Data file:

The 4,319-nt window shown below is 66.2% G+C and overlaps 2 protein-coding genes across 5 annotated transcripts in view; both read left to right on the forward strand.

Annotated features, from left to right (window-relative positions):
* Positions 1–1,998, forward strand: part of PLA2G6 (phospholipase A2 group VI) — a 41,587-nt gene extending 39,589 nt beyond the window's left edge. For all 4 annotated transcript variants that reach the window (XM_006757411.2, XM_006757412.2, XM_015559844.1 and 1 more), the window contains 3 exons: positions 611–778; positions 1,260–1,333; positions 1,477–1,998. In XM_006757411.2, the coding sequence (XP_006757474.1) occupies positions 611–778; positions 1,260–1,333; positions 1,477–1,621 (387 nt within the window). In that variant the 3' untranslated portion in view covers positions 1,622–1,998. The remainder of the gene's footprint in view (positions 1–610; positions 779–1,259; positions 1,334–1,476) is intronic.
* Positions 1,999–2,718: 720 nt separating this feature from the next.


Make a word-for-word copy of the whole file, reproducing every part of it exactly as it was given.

The 4,319-nt window shown below is 66.2% G+C and overlaps 2 protein-coding genes across 5 annotated transcripts in view; both read left to right on the forward strand.

Annotated features, from left to right (window-relative positions):
* Positions 1–1,998, forward strand: part of PLA2G6 (phospholipase A2 group VI) — a 41,587-nt gene extending 39,589 nt beyond the window's left edge. For all 4 annotated transcript variants that reach the window (XM_006757411.2, XM_006757412.2, XM_015559844.1 and 1 more), the window contains 3 exons: positions 611–778; positions 1,260–1,333; positions 1,477–1,998. In XM_006757411.2, the coding sequence (XP_006757474.1) occupies positions 611–778; positions 1,260–1,333; positions 1,477–1,621 (387 nt within the window). In that variant the 3' untranslated portion in view covers positions 1,622–1,998. The remainder of the gene's footprint in view (positions 1–610; positions 779–1,259; positions 1,334–1,476) is intronic.
* Positions 1,999–2,718: 720 nt separating this feature from the next.